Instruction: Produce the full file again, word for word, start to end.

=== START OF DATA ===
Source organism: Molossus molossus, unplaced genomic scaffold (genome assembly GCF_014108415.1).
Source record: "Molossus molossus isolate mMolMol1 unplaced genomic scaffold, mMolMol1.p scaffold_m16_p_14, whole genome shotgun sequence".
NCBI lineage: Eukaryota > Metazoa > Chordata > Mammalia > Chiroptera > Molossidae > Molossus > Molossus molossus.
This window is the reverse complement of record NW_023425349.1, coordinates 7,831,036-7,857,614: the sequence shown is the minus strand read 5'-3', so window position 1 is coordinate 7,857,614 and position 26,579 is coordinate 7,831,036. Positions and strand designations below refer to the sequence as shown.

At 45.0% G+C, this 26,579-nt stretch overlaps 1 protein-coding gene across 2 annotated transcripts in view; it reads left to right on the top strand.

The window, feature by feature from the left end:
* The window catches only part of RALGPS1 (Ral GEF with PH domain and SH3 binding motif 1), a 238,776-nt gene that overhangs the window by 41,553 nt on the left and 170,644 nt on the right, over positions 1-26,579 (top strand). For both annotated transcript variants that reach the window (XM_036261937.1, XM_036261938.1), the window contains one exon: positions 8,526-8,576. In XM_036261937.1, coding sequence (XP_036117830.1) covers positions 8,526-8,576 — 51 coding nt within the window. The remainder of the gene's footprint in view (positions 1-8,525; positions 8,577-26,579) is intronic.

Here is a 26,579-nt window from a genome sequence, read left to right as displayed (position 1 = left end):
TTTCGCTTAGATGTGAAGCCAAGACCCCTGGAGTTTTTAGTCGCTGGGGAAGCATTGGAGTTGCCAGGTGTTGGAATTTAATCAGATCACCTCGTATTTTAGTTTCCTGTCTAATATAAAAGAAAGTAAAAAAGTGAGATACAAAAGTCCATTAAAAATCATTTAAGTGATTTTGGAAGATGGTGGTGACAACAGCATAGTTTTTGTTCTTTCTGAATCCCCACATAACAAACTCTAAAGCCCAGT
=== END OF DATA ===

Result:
Source organism: Molossus molossus, unplaced genomic scaffold (genome assembly GCF_014108415.1).
Source record: "Molossus molossus isolate mMolMol1 unplaced genomic scaffold, mMolMol1.p scaffold_m16_p_14, whole genome shotgun sequence".
NCBI lineage: Eukaryota > Metazoa > Chordata > Mammalia > Chiroptera > Molossidae > Molossus > Molossus molossus.
This window is the reverse complement of record NW_023425349.1, coordinates 7,831,036-7,857,614: the sequence shown is the minus strand read 5'-3', so window position 1 is coordinate 7,857,614 and position 26,579 is coordinate 7,831,036. Positions and strand designations below refer to the sequence as shown.

At 45.0% G+C, this 26,579-nt stretch overlaps 1 protein-coding gene across 2 annotated transcripts in view; it reads left to right on the top strand.

The window, feature by feature from the left end:
* The window catches only part of RALGPS1 (Ral GEF with PH domain and SH3 binding motif 1), a 238,776-nt gene that overhangs the window by 41,553 nt on the left and 170,644 nt on the right, over positions 1-26,579 (top strand). For both annotated transcript variants that reach the window (XM_036261937.1, XM_036261938.1), the window contains one exon: positions 8,526-8,576. In XM_036261937.1, coding sequence (XP_036117830.1) covers positions 8,526-8,576 — 51 coding nt within the window. The remainder of the gene's footprint in view (positions 1-8,525; positions 8,577-26,579) is intronic.

Here is a 26,579-nt window from a genome sequence, read left to right as displayed (position 1 = left end):
TTTCGCTTAGATGTGAAGCCAAGACCCCTGGAGTTTTTAGTCGCTGGGGAAGCATTGGAGTTGCCAGGTGTTGGAATTTAATCAGATCACCTCGTATTTTAGTTTCCTGTCTAATATAAAAGAAAGTAAAAAAGTGAGATACAAAAGTCCATTAAAAATCATTTAAGTGATTTTGGAAGATGGTGGTGACAACAGCATAGTTTTTGTTCTTTCTGAATCCCCACATAACAAACTCTAAAGCCCAGT